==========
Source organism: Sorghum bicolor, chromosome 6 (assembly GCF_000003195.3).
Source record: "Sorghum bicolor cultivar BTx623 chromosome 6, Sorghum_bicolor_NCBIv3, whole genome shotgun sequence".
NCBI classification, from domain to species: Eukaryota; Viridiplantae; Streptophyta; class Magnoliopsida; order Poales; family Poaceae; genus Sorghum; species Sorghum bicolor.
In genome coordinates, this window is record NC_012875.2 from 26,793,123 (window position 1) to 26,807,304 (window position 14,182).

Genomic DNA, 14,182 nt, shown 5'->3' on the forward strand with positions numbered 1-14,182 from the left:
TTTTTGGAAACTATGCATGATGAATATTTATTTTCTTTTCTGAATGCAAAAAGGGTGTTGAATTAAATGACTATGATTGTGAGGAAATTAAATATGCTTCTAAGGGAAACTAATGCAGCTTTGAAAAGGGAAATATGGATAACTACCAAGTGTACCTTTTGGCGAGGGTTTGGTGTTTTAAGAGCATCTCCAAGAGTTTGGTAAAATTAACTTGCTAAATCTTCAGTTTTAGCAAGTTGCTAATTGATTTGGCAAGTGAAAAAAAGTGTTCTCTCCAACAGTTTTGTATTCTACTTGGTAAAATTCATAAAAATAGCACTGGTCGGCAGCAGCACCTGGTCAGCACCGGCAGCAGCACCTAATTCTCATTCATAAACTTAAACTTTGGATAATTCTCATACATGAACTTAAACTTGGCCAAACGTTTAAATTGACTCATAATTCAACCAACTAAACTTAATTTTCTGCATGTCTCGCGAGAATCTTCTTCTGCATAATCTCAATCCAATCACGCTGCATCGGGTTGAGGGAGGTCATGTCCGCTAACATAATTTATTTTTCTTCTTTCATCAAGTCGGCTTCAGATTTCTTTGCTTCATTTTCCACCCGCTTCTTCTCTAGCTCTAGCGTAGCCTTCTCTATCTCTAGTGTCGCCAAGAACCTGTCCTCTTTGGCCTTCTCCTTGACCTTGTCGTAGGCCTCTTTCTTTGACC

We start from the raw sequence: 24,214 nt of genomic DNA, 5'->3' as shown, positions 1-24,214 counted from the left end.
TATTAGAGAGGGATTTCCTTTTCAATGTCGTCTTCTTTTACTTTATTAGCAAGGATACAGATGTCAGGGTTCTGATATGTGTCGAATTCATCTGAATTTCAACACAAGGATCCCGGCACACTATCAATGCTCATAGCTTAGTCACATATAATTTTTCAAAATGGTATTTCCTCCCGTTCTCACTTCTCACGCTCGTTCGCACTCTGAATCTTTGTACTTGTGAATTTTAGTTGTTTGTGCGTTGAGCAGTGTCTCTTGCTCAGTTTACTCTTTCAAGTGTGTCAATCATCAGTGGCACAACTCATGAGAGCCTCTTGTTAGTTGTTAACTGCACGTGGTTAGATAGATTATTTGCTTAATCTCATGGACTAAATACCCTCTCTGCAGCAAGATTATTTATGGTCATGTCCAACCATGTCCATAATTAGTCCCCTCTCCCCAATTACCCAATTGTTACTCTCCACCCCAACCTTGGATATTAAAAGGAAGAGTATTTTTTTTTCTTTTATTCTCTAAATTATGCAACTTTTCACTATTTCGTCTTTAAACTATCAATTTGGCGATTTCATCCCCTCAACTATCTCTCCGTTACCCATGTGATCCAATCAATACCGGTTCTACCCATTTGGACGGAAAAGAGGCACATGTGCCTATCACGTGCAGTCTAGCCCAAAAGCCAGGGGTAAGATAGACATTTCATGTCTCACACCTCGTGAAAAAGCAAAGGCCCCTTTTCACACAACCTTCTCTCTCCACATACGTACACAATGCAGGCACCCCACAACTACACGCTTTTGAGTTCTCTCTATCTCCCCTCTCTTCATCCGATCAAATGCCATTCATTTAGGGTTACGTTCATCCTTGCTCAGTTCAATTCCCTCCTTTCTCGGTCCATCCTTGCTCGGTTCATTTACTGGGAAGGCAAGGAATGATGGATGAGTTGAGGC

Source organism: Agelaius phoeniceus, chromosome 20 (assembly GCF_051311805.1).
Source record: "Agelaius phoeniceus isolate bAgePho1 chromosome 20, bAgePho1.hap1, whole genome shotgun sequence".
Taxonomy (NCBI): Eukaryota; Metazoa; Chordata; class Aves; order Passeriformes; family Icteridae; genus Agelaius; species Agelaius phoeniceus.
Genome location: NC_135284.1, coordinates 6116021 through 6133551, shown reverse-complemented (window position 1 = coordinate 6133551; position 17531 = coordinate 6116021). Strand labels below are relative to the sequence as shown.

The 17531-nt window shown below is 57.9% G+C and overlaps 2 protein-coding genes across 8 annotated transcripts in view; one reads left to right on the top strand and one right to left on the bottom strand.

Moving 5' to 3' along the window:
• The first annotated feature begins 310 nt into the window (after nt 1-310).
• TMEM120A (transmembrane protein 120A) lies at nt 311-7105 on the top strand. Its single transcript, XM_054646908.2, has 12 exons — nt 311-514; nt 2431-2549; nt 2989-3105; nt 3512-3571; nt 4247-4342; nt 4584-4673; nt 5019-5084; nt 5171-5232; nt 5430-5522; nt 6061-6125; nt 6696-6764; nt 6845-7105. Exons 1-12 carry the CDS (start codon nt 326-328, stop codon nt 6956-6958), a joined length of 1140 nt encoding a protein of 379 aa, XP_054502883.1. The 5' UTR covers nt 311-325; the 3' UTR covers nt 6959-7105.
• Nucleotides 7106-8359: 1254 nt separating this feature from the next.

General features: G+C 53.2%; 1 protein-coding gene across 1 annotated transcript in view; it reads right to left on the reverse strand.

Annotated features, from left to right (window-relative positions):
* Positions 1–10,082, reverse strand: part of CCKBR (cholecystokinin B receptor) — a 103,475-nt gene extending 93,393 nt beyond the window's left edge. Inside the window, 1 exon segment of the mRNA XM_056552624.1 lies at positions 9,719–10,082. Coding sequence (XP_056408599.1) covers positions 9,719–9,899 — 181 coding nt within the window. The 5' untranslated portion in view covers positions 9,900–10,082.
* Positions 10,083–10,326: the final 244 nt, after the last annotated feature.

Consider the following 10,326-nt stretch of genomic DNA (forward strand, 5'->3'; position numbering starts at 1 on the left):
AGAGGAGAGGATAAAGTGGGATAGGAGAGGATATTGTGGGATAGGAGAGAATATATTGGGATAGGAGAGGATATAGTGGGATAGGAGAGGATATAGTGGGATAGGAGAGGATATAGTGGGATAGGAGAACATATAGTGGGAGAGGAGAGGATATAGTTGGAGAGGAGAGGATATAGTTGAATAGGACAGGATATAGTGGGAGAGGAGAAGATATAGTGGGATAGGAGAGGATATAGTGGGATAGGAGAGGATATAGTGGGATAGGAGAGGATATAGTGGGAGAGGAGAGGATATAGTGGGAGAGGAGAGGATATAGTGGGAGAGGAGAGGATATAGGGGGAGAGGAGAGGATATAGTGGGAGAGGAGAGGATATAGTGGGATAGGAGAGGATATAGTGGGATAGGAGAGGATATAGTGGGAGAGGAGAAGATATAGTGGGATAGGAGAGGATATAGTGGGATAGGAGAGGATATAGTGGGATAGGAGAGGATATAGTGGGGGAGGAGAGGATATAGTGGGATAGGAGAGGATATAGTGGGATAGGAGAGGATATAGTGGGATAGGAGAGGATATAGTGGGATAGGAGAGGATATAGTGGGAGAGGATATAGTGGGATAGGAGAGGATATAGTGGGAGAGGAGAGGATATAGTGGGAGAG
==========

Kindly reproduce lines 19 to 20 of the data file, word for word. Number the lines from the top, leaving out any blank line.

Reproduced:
Annotated features, from left to right (window-relative positions):
* Positions 1–10,082, reverse strand: part of CCKBR (cholecystokinin B receptor) — a 103,475-nt gene extending 93,393 nt beyond the window's left edge. Inside the window, 1 exon segment of the mRNA XM_056552624.1 lies at positions 9,719–10,082. Coding sequence (XP_056408599.1) covers positions 9,719–9,899 — 181 coding nt within the window. The 5' untranslated portion in view covers positions 9,900–10,082.